Here’s what’s happening with the hard-hit condo market in Brampton
Published February 3, 2021 at 1:49 pm
Although the COVID-19 pandemic did not impact the GTA housing market quite as profoundly as some thought it might, the province’s lockdown measures made cities a little less desirable than rural and suburban areas with larger homes and yards, and condo-heavy municipalities such as Toronto suffered a bit more as a result.
In Brampton, a city comprised of both sprawling subdivisions and modern condo towers, the condo market saw significantly fewer sales than the more in-demand low-rise market.
According to a recent blog post by real estate website and brokerage Zoocasa, condo apartment sales declined the most sharply in Peel Region (Mississauga, Brampton and Caledon). Sales across the region fell 20 per cent year-over-year between April and December 2020.
The report says that condo sales declined 22 per cent in Brampton and 20 per cent in Mississauga.
That said, condo units are still pricy.
According to Zoocasa, the average price for condo apartments grew 9 per cent to $515,801 in Peel, something the report says could be driven by buyers seeking larger units with more square footage due to pandemic-driven lifestyle shifts. Prices rose 13 per cent in Brampton and 8 per cent in Mississauga.
But how did home sales fare overall in Mississauga and other GTA cities? According to the report, Zoocasa looked at home sales and the average sold price data from the Toronto Regional Real Estate Board (TRREB) for the period between April 2020 and December 2020 to examine how cities were impacted by people opting to abandon urban areas for municipalities with larger homes and more outdoor space.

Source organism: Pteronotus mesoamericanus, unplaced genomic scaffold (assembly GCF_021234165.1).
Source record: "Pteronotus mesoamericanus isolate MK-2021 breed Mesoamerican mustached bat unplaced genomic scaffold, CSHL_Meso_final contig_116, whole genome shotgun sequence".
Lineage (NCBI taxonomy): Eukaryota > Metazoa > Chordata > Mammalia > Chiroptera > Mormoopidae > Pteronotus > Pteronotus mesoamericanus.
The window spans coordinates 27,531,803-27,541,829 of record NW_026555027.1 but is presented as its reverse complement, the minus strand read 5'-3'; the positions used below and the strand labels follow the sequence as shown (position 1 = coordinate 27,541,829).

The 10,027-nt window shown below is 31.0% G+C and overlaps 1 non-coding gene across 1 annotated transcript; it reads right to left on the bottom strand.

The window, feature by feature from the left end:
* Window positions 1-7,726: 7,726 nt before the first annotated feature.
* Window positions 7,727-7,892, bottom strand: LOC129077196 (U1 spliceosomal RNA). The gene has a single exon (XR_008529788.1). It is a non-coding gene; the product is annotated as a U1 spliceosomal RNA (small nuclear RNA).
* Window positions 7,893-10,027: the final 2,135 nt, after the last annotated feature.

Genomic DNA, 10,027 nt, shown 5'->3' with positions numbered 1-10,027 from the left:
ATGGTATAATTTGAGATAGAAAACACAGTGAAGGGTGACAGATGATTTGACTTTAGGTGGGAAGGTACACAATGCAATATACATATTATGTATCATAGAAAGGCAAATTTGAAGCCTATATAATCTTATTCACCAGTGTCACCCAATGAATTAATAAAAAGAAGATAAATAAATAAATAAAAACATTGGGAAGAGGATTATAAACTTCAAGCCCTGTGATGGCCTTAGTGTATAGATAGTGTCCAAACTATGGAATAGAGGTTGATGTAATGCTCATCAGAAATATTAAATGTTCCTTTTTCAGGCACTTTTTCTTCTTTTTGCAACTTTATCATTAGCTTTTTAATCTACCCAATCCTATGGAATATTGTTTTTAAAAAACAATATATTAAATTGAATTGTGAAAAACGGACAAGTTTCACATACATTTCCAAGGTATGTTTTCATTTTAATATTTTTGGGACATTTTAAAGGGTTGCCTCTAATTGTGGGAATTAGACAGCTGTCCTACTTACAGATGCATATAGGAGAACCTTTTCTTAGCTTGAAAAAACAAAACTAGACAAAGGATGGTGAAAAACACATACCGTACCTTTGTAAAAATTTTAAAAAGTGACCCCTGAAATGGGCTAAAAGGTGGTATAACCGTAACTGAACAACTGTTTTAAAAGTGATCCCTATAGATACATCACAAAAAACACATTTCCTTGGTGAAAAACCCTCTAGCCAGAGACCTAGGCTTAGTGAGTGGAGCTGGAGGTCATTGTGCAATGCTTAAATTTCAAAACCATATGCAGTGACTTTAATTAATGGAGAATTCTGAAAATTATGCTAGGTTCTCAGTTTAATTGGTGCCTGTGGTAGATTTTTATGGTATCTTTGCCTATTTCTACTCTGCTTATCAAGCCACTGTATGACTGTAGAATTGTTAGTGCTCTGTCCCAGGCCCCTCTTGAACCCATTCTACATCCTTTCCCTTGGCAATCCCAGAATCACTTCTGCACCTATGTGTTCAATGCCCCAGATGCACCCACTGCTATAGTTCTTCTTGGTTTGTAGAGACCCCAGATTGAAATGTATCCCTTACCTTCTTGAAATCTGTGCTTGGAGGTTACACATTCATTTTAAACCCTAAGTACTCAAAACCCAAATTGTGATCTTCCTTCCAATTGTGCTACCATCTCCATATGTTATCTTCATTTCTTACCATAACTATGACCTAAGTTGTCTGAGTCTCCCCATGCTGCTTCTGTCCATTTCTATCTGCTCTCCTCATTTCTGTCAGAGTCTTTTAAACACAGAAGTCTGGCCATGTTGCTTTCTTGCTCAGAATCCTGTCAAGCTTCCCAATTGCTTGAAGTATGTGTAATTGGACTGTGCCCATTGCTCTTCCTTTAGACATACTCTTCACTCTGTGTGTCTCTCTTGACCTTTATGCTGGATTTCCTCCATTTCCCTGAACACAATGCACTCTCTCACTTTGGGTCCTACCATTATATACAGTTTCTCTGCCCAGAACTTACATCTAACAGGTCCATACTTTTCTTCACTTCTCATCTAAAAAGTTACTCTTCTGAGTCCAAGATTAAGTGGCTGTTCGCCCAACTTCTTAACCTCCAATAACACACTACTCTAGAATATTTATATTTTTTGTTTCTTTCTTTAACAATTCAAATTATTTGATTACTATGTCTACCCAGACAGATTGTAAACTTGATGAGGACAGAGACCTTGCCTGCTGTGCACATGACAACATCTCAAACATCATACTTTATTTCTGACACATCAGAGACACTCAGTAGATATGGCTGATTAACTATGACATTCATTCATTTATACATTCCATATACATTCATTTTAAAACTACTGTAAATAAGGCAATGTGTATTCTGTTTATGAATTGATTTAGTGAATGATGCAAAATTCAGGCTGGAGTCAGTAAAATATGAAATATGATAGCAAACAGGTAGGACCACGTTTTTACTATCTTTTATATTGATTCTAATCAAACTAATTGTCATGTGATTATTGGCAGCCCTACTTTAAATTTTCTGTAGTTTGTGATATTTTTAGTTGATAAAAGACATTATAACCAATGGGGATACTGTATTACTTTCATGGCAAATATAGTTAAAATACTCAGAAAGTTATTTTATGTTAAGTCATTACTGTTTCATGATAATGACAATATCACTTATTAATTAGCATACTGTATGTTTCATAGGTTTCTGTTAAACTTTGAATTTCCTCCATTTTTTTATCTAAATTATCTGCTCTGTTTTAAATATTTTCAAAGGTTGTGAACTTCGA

In Brampton, low-rise sales climbed 11 per cent and the average sold price hit $926,160.
Not unexpectedly, the report found that there was a higher rate of sales and price growth for low-rise homes versus condo apartments in nearly every region. For the GTA as a whole, this translated to an 11 per cent increase in detached and semi-detached house sales and a 10 per cent decrease in condo apartment sales compared to 2019.
The average house price in the GTA rose 13 per cent (or $132,736 to $1,123,618 year-over-year) during this period, and the average condo apartment price rose just 4 per cent (or $26,056, to $621,637).
The report says that “urban flight” did indeed become a factor last year, with municipalities furthest from Toronto seeing the largest jumps in the growth rate of house sales.
According to the report, Simcoe County had the highest increase in house sales among GTA regions, as detached and semi-detached house sales grew 21 per cent year-over-year and 2,393 houses changed hands. The average sold price grew 17 per cent annually to $766,083.
Following Simcoe County was Durham Region, where there were 1,143 more detached and semi-detached house sales between April and December 2020–a 17 per cent increase. The
Other municipalities that saw a big uptick in sales include King (75 per cent increase in house sales and a 20 per cent annual increase in the average home price to $1,798,590), Georgina (36 per cent spike in sales and 24 per cent increase in the average house price to $710,758), and Caledon (29 per cent uptick in sales and 21 per cent climb in price to $1,224,675).
Interestingly enough, condo apartment sales grew in some parts of the GTA. According to Zoocasa, Simcoe County saw a 108 per cent increase in condo apartment sales and a 14 per cent increase in the average sold price for condo apartments. That said, the report found that the total volume of condo apartment sales in the region was relatively low, with just 106 condos being sold.Insauga's Editorial Standards and Policies